John Newton Ballard
Born January 1, 1839
Died October 13, 1922
Place of birth: Albemarle County, VA
Place of death: Fairfax County, VA
Buried at Fairfax City Cemetery, 10567 Main Street, Section A, Lot 3
How died: Jaundice
Military Service: Confederate Army
Military ranks held: Private, 1st Lieutenant
Units: 1st Lieutenant, 56th Virginia Infantry; Private, 43rd Virginia Calvary; Private, 2nd South Carolina Infantry
Battles/engagements: Seneca Mills, MD, Ewell’s Chapel, VA, Halltown, VA

John Newton Ballard had the distinction of losing his right leg twice in combat, then finishing the war on the prosthetic leg of a deceased Union officer. Ballard was 22 years old in April 1861 when he enrolled as a Private in the 2nd South Carolina Infantry. He later returned to Virginia, and in May 1863, he joined service with Colonel John S. Mosby in company A of what was to become one of the most famous battalions of the war, the 43rd Virginia Calvary, or “Mosby’s Partisan Rangers”.

Shortly after the Rangers’ raid on Seneca Mills, MD on June 11, 1863, Ballard returned with Mosby to resume patrol on the east side of the Bull Run Mountains, near Ewell’s Chapel. It was there that Union Gen. George G. Meade ordered a trap set for Mosby and his rangers on the morning of June 22, 1863. The concealed U.S. infantry attacked as the Confederates approached the chapel. Mosby and his men quickly scattered and escaped with only three wounded, one of whom was Private John Ballard, who was shot in the leg.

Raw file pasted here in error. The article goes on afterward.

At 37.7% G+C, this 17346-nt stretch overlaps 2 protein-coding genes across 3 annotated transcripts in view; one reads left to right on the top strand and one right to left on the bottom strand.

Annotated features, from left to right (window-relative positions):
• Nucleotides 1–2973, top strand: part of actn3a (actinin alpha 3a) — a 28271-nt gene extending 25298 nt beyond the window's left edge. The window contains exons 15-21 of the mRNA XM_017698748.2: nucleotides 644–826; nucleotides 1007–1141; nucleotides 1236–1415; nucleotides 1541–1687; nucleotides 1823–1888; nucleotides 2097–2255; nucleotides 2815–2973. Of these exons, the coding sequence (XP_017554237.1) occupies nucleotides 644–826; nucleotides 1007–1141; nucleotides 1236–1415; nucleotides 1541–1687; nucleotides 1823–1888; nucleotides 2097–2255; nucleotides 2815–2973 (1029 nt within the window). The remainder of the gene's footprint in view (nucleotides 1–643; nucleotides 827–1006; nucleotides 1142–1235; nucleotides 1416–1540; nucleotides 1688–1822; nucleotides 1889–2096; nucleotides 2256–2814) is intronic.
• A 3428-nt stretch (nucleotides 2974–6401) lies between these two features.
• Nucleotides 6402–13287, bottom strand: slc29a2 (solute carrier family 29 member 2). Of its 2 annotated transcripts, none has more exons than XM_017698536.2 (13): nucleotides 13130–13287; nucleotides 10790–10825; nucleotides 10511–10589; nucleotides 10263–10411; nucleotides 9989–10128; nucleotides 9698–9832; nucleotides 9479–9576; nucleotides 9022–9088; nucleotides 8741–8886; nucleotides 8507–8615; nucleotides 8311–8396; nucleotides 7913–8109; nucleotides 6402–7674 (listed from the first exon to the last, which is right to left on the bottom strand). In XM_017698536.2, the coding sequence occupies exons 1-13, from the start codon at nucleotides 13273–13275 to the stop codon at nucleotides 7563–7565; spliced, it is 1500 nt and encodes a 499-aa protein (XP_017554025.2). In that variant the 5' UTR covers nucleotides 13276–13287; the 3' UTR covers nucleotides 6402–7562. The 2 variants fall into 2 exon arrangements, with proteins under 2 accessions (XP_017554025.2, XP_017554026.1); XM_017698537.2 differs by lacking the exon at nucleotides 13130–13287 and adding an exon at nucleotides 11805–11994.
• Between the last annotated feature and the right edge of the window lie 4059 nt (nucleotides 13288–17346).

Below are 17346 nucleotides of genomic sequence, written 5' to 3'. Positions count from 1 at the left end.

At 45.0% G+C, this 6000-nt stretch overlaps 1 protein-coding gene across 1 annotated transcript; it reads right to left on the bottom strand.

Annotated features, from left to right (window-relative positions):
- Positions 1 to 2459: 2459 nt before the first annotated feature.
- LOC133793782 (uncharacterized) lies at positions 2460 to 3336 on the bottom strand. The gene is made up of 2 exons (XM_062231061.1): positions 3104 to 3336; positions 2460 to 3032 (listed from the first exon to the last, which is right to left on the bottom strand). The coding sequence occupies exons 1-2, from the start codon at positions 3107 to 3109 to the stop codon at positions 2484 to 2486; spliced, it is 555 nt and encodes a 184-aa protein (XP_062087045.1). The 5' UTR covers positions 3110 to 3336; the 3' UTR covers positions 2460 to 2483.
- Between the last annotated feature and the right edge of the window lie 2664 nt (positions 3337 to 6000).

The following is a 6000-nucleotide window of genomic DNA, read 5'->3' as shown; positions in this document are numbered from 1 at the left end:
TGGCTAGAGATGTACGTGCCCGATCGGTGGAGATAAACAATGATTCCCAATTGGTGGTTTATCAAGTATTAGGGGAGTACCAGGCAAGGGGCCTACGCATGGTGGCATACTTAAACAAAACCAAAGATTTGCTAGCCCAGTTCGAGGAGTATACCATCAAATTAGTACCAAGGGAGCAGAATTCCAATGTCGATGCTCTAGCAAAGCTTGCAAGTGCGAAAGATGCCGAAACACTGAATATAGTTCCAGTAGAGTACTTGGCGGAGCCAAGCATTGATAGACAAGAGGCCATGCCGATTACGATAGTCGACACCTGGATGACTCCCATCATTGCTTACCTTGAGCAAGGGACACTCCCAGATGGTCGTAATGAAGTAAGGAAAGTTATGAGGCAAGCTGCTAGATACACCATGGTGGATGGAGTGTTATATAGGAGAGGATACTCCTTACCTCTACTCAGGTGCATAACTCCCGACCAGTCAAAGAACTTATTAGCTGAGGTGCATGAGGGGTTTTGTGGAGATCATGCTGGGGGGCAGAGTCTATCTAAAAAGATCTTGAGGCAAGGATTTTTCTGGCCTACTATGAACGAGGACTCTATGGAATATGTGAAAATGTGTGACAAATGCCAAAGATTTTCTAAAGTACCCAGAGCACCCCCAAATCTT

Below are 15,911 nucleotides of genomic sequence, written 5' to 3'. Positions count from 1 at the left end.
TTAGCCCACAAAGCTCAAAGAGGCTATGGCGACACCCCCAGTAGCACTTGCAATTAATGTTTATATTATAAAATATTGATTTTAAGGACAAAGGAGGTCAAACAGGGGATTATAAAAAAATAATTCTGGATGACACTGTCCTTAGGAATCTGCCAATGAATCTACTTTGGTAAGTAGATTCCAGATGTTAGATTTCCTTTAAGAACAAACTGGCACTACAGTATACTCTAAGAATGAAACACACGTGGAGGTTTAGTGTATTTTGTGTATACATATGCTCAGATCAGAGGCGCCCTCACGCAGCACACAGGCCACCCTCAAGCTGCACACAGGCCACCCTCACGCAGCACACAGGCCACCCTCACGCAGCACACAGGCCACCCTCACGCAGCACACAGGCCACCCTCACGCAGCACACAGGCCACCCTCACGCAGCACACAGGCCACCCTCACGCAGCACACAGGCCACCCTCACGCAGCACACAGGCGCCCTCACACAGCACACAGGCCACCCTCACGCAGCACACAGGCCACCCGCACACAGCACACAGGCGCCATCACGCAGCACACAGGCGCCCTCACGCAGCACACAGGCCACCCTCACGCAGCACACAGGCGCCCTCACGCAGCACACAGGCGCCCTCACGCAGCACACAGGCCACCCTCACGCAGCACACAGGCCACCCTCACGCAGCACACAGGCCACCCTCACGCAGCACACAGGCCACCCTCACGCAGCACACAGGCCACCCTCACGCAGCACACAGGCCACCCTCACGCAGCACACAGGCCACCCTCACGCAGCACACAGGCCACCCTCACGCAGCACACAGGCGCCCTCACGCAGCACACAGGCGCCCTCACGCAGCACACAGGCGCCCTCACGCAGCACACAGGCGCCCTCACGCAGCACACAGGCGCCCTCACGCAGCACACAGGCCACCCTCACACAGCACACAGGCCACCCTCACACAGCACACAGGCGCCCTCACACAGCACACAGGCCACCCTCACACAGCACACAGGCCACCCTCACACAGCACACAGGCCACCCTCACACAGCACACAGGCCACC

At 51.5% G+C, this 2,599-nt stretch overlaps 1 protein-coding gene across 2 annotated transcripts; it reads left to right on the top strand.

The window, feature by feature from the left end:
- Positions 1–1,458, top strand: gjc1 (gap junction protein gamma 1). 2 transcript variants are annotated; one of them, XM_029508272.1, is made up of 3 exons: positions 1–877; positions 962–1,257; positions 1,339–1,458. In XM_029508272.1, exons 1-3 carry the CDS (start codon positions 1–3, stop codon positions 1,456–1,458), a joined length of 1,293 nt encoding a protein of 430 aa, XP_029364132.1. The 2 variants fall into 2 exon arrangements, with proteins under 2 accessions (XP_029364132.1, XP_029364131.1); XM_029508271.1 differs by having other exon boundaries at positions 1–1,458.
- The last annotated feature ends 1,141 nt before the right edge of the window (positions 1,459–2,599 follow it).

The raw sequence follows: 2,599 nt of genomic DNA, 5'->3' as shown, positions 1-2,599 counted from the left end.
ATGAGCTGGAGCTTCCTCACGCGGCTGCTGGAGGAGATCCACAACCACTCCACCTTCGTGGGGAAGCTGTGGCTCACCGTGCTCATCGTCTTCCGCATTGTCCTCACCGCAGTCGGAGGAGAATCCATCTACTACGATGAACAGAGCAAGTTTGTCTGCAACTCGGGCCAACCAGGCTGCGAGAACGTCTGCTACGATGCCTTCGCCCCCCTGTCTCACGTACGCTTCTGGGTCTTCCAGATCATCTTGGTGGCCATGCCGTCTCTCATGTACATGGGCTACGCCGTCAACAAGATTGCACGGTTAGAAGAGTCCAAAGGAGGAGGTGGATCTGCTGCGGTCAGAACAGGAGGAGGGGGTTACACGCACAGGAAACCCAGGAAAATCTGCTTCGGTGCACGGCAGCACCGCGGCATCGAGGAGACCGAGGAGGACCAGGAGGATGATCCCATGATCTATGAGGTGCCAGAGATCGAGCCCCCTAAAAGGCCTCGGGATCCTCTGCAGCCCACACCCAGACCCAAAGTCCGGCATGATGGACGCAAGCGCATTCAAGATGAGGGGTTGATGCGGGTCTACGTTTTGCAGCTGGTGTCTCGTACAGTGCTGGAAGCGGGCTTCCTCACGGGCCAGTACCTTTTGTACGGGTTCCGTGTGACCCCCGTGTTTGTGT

Ballard’s leg was severely crushed by the ball, and further injured by the rough riding back to the mountains. He was taken to the home of Robert Whiteacre, near the top of the mountain, where his leg was amputated. Ballard was later admitted to the Richmond General Hospital # 1 to certify disability. He received a disability discharge on October 17, 1863, and retired to his home in Charlottesville, Virginia.

His retirement was short lived; by the following winter, he was back in Mosby’s command with an artificial leg. His artificial leg was crushed in a charge on a Federal camp near Halltown, VA led by Captain Adolpheus Edward Richards. After this event, he came in possession of the artificial leg of a U.S. Cavalry Colonel, Ulric Dahlgren, with which he was fitted. With Dahlgren’s leg, he was able to continue in active service until the end of the war. Ballard transferred to General John C. Breckenridge’s staff, where he was promoted to 1st Lieutenant and assigned to the 56th Virginia Infantry Regiment.

After the war, he moved to Fairfax County and made his home at Pender. He was employed as the Commissioner of Revenue, and he married Miss Lillie Thrift in 1874. Ballard attended the 50th Anniversary of Gettysburg in 1913. This photograph, taken in 1895, shows Ballard at the 50th Reunion of Mosby’s Partisan Rangers, with his crutch propped on his wooden leg.

1. Brothers and Cousins: Confederate Soldiers and Sailors of Fairfax County, VA, compiled by William Page Johnson, II
2. James River Publications Civil War Homepage
3. The Newsletter of the Bull Run Civil War Round Table—Vol Xll, Issue 7—Oct 2005
4. Ewell’s Chapel, Vanishing History, by Tommy S. Burton
5. Fairfax County Photo Archive, Group 168, Fairfax County Public Library, Virginia Room

Larger image of marker
Researched and written by Cameron Stewart